9781451660326_p0_v3_s260x420The second new book I have acquired during these last 4 months, was a birthday present from my 3 years old daughter. Whenever she is asked what she want to give to someone, she always answers ‘a book’. I can count the number of times, she whispered to me ‘I’m giving you a book, mommy’. And so she did.
Last year I read Félix J. Palma’s wonderful The Map of Time and it was just such a thrilling ride that I haven been looking forward to reading the second book ever since. And this was the book I was so lucky to receive for my birthday thanks to my little girl knowing exactly what her mommy wants – and her father helping her pick out the right book!

978-87-997204-0-8And finally, the third book was a present from my best friend. Henrik has his own publishing company, H. Harksen Productions, where he publishes weird fiction, H.P. Lovecraft inspired fiction and similar themed books, both in English and Danish. One of his latest publication is this Killer Killer by Danish author Morten Ellemose. This is supposed to be following in the tradition from the Hannibal Lecter books and I’m pretty sure it’s going to be a very scary read. Maybe I should try to get around to reading it while it’s still summer and the nights are still light. I don’t do scary very well, I’m afraid.

So that’s the books which have been added to my stash recently. So while few in numbers, I’m pretty sure I’m going to have a great time reading these. Have you read any of these? Did you like them? And what else have I been missing in books and book blogging in these last months? I feel dreadfully out of touch…

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Jim Butcher: Grave Peril (The Dresden Files #3)

Grave-PerilWhen I was a kid, I liked ghost stories. My father had some books about white ladies and he told me about castles which have their own private ghosts. He didn’t believe in them. I think he just wanted to make my world a bit richer, just like I tell my kids how their grandparents had to run from dinosaurs when going to school and how their father saved me from a dragon.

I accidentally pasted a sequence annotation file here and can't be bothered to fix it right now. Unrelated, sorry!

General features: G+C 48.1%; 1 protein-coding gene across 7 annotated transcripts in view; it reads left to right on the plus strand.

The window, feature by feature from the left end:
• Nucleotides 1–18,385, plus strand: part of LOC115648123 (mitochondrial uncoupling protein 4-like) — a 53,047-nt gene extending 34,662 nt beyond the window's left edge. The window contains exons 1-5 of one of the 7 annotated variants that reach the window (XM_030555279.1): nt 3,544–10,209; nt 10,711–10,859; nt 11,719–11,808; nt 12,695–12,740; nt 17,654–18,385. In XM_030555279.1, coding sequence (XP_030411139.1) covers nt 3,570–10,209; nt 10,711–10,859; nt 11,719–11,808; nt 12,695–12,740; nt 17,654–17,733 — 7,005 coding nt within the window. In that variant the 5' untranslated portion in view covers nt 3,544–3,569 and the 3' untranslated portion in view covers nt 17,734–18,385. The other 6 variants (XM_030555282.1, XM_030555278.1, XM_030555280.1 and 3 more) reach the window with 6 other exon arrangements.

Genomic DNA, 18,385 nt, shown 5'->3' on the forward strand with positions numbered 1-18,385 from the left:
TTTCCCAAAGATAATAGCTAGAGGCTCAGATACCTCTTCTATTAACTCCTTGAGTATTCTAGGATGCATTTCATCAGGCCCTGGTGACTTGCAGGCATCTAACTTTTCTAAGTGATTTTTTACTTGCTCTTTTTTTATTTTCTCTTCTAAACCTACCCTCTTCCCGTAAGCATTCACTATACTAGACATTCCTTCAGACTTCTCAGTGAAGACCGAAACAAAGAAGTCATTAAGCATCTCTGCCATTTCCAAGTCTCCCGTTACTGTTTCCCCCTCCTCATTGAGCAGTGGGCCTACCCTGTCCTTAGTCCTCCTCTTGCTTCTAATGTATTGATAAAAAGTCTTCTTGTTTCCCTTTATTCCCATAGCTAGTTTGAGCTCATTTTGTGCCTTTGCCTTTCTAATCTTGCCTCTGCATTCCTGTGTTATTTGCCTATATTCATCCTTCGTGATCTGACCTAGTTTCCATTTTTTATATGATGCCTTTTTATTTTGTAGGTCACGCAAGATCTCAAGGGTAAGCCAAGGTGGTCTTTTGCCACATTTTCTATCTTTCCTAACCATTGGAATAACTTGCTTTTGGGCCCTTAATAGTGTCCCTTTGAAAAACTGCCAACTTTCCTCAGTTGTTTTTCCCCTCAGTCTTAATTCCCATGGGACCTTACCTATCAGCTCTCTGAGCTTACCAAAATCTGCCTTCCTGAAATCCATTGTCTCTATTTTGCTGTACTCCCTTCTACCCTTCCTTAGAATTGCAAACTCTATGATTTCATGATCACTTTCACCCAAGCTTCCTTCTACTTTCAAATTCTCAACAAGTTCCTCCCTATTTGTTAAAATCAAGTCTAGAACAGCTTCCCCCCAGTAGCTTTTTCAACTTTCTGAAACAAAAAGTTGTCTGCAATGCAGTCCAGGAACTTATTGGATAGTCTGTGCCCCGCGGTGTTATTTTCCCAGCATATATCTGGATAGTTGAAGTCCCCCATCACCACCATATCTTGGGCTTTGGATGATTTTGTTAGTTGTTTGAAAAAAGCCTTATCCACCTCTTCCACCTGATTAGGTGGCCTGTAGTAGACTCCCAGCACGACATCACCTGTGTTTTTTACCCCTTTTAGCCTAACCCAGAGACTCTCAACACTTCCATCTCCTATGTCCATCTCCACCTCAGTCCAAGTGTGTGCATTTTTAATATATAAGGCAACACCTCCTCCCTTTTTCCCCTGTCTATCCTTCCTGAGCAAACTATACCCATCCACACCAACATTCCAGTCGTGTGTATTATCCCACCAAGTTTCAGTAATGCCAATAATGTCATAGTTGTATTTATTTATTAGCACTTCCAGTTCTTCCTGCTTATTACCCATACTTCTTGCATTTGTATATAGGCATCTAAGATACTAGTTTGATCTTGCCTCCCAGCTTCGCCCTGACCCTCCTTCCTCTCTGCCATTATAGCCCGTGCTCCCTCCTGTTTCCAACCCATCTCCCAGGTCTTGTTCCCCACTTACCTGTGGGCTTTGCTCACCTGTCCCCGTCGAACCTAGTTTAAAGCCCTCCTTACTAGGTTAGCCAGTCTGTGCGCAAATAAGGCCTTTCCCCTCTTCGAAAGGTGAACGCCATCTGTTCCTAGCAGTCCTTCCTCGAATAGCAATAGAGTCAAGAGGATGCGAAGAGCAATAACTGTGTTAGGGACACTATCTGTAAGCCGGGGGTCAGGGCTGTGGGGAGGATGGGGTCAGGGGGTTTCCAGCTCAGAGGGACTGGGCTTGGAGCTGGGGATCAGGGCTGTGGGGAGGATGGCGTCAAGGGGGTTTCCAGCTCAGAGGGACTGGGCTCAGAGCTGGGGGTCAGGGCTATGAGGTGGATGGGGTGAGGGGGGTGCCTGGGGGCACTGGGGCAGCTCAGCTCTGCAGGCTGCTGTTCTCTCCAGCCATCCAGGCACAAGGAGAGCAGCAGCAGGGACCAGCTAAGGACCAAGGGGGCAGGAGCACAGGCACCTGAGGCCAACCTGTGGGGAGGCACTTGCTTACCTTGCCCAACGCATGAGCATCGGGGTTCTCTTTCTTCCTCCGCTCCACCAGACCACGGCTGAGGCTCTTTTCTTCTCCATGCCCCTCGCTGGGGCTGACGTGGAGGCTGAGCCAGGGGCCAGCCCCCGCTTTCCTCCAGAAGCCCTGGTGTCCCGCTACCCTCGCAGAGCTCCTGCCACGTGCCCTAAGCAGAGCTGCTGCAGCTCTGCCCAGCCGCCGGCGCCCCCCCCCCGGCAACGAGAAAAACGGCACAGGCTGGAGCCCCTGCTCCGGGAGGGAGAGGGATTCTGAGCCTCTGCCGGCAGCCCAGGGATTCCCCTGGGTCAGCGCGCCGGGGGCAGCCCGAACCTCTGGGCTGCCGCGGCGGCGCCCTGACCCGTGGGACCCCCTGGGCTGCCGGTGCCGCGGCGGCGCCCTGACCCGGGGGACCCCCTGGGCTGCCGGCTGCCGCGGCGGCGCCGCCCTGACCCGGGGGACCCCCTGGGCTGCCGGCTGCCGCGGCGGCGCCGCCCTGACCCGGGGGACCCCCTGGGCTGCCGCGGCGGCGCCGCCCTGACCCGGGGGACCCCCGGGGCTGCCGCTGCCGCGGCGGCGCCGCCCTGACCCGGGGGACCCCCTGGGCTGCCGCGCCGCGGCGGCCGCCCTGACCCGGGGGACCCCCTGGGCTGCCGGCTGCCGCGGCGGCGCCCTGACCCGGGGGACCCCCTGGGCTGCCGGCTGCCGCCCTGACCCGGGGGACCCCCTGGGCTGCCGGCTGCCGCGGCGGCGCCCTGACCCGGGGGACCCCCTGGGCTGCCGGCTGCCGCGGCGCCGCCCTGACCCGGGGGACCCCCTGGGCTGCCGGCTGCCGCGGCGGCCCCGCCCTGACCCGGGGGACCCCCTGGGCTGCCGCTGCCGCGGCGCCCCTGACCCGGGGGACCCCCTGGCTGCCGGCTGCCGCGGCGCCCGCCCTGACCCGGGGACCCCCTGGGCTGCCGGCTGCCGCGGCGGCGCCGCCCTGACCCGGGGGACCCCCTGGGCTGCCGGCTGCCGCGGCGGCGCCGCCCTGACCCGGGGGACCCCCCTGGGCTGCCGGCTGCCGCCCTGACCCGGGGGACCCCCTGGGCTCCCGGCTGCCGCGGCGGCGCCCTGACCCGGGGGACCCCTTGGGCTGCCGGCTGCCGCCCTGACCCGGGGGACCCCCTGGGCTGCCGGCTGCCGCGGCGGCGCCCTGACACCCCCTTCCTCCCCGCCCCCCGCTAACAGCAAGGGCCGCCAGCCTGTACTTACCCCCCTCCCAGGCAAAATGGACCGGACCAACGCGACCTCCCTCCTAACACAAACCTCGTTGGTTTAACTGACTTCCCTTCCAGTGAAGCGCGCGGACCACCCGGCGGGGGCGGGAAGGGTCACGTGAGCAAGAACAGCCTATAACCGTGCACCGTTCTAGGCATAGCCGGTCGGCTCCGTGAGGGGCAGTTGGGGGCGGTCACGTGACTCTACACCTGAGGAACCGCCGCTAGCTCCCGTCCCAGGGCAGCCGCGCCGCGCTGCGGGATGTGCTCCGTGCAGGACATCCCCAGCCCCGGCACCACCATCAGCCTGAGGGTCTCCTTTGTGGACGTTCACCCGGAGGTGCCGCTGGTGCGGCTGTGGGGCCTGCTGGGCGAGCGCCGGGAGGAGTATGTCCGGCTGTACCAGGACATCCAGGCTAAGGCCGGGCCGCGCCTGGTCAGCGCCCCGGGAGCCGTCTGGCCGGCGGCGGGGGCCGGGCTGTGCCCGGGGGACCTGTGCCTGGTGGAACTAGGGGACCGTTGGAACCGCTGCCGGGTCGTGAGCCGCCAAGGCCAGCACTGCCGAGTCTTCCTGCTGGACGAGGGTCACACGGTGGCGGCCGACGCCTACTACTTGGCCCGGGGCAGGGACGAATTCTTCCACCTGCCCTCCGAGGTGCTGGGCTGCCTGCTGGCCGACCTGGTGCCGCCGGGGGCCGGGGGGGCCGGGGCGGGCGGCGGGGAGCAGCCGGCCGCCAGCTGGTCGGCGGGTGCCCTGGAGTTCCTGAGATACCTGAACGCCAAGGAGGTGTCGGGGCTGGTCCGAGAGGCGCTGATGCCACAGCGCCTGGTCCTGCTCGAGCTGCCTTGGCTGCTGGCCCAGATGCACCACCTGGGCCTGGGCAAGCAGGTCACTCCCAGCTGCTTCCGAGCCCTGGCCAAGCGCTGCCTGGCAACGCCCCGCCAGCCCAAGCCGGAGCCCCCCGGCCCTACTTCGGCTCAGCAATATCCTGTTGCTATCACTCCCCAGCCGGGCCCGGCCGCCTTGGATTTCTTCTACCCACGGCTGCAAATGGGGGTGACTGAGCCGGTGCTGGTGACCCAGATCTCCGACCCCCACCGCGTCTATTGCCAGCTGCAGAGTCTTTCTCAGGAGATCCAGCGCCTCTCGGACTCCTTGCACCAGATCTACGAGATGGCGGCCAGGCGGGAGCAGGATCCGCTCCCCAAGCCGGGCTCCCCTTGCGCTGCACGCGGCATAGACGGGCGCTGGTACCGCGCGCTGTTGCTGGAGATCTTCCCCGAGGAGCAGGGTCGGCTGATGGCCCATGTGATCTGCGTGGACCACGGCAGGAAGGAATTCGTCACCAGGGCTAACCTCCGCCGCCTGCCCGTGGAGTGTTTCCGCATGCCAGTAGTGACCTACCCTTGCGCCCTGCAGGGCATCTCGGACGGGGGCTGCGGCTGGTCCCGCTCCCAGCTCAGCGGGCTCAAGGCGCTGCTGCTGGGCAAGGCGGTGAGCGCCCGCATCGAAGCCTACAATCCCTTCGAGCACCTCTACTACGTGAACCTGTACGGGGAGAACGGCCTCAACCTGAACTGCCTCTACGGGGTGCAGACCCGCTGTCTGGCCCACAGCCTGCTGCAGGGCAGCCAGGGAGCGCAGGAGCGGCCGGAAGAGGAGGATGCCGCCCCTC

Now I don’t believe in ghosts as white sheaths moving softly through walls. But I do believe that extreme sadness, pain and anguish can leave behind some kind of remnants that we – or some of us at least – can feel.
Now, Jim Butcher is not this subtle. When he lets Harry Dresden go up against ghosts, he doesn’t just find some whimpy moaning white lady to pit him against. He of course creates the worst kind of ghost imaginable and lets this ghost have the most powerful helpers – and then he lets Harry, poor messed-up Harry, face off with these and takes us along for the ride.
Now it’s not like Harry hasn’t got any help. Taking a back seat in this story are Harry’s normal helpers such as Karrin Murphy, a police officer from Special Investigations and also to some extent Susan Rodriquez, Dresden’s girlfriend. But they are put on the back burner to make room for interesting new characters such as Michael, a Knight of the Cross, and his family. Now Michael comes with a special connection to God and a magnificent sword and while constantly lecturing Dresden on how to be a decent person and a better man, he knows how to handle himself when trouble comes around.
The intrigue in this book also allows us to delve into the Nevernever for the first time – an experience which is not altogether pleasant for our dear Harry. It also allows us to experience the Vampire courts more intimately than earlier – again not altogether pleasant for Harry. It also introduces faeries, especially Harry’s godmother Lea.
If you ask me to say exactly why I like these books, I’m not quite able to get you an answer. I can give you all the normal reasons – it’s a thrilling exciting read with an interesting main character and it’s just the right thing to loose yourself in. But so is a lot of books. I haven’t  yet pinpointed what it is that so far makes me enjoy these books. But I do enjoy them and I guess I’ll keep reading ’till I can find out what it is that attract me about Harry Dresden.